Imagine a custodian installs a light bulb at Wenatchee High School about the time his son is entering kindergarten. The boy will be in middle school before the bulb needs to be changed again.
The 35,000-hour lamp life of many of the new energy-efficient fluorescents installed at the school makes this a realistic scenario, said Jim White, senior energy conservation engineer at Chelan County PUD.
The PUD contributed $51,000 toward the $630,000 project to replace lighting throughout the school. A state grant provided $255,000, while the school district paid the remaining $324,000.
From its investment, the school district expects annual energy savings of at least $31,727.
Bryan Visscher, Maintenance and Operations director, said early results indicate the district may exceed that goal. A comparison of electric bills from December and January of this winter with the previous winter showed a savings of $3,200 per month on lighting meters, Visscher said.
The savings are guaranteed, he added, under the school district’s contract with Ameresco. The energy services company is pre-qualified to work with schools and state agencies through the state Office of General Administration. If savings fall short of predictions, the company is on the hook for the balance or to make corrections, Visscher said.
The new lights do more than save energy, though. “The light is cleaner and brighter. It’s more like daylight,” Visscher noted. Staff and students prone to headaches from the old-style fluorescents especially perceive a difference, he said.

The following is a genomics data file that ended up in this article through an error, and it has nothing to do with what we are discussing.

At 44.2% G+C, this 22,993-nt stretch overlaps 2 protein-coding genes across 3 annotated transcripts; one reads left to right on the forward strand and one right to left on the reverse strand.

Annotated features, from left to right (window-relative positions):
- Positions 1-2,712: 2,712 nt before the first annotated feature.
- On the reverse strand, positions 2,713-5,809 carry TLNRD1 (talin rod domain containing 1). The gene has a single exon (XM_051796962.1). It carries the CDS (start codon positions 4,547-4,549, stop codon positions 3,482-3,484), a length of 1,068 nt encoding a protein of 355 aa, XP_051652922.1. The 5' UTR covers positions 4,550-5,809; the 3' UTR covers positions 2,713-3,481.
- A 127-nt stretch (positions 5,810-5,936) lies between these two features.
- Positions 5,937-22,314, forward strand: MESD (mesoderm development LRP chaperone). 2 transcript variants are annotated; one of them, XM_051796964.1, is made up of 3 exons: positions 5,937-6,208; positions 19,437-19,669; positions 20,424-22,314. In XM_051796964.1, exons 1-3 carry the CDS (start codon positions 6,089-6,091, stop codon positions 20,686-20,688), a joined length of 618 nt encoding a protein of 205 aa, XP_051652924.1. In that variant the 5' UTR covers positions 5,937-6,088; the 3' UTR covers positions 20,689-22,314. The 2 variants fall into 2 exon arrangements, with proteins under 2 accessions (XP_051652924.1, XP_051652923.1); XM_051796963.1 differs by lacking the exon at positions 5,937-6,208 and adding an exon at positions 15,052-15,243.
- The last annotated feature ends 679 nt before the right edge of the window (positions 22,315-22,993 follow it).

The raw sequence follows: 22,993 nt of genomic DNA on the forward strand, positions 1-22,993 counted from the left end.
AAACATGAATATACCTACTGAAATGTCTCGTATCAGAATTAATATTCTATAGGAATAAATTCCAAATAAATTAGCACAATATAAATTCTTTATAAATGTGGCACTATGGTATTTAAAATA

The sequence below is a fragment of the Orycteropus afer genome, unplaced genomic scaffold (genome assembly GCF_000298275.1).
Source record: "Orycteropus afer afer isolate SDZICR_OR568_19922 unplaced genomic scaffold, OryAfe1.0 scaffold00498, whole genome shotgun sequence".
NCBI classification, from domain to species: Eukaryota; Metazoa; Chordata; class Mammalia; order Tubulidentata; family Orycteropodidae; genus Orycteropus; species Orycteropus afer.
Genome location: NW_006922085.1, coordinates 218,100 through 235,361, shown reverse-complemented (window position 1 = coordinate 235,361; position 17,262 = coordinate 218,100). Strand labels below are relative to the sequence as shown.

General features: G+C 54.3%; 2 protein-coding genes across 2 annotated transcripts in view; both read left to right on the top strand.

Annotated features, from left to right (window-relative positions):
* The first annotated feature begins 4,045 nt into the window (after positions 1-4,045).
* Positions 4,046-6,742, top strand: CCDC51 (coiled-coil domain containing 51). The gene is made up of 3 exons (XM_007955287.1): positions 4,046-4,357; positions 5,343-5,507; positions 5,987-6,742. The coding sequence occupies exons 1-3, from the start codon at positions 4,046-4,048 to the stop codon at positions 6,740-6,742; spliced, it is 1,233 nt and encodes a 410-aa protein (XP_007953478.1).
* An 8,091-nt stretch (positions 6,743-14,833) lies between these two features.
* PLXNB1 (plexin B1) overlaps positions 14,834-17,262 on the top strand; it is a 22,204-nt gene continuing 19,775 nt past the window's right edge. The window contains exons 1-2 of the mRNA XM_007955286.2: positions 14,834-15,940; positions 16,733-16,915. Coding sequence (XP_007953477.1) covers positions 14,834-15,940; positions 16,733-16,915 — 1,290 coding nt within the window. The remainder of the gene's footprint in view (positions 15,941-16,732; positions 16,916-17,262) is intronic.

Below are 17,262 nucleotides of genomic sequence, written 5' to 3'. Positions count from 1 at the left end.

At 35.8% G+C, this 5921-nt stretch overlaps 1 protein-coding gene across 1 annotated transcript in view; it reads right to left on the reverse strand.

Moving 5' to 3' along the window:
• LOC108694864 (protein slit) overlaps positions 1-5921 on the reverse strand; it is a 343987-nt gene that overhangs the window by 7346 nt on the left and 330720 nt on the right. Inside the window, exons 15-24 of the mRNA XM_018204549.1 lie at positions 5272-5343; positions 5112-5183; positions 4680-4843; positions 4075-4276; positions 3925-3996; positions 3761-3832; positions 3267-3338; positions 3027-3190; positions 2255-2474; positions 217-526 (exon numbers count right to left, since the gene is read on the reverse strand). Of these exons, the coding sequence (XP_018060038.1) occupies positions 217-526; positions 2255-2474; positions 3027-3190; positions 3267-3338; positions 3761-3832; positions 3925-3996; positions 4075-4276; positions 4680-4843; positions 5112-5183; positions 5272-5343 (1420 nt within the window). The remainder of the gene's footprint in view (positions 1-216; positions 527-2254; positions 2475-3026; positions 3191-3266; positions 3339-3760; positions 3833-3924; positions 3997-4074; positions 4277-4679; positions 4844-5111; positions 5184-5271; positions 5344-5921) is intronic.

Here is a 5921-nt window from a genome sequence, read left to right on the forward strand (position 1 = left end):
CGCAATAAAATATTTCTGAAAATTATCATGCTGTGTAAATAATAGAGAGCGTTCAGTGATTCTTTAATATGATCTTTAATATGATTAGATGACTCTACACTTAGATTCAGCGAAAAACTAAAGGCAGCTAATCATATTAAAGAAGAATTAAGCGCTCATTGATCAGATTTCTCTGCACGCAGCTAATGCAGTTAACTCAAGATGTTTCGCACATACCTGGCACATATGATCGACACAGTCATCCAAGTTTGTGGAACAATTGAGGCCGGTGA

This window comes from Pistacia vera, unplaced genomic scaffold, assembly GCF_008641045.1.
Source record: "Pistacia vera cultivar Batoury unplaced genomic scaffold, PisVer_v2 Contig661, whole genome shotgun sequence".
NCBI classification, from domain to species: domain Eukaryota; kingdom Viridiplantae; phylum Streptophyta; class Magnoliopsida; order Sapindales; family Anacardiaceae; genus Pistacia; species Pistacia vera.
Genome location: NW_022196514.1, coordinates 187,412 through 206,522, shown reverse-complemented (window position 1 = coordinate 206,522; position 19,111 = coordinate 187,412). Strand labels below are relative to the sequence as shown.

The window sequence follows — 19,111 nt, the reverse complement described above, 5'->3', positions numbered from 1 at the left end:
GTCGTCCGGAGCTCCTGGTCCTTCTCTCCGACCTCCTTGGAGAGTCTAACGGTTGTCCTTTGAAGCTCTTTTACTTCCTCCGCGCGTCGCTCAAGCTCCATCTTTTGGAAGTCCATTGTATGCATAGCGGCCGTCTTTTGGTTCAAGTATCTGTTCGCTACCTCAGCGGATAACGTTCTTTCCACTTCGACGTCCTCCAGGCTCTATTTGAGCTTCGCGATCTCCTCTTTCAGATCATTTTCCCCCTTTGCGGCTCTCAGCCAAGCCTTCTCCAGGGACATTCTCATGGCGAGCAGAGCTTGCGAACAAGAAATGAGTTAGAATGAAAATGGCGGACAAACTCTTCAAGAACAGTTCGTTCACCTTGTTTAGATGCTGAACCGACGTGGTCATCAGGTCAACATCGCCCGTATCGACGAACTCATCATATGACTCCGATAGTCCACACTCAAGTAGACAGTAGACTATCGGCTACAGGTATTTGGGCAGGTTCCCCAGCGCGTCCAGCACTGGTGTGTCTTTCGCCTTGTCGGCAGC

One of the most noticeable areas of improvement is in the main gym. Gone are the buzzing, slow-to-start metal halide lamps that cast a bluish glare. The new fluorescents with their electronic ballasts provide spectators with a clearer picture of the action on the gym floor.
“With the metal halides, once you shut them off you had to wait 20 minutes before turning them back on,” Visscher noted. Not so with the new T5 fluorescents.
Occupancy sensors have been added to the main gym and two auxiliary gyms and restrooms so that lights aren’t on when the facilities aren’t in use. In the parking lots, two bulbs per fixture are always on at night, but two more spring to life when motion sensors are activated.
Visscher is hoping to extend energy improvements to the WHS swimming pool and to other district buildings. He’s put together a $449,000 proposal for additional PUD, grant and district funding to:
• Dehumidify the pool, saving money on heating and water and improving air quality
• Add dedicated make-up air to the WHS kitchen, improving air quality and saving heating costs
• Replace lighting in the Pioneer and Orchard middle school gyms and at the district maintenance building and warehouse
• Provide retro-commissioning and balancing of HVAC systems and controls at the school district office.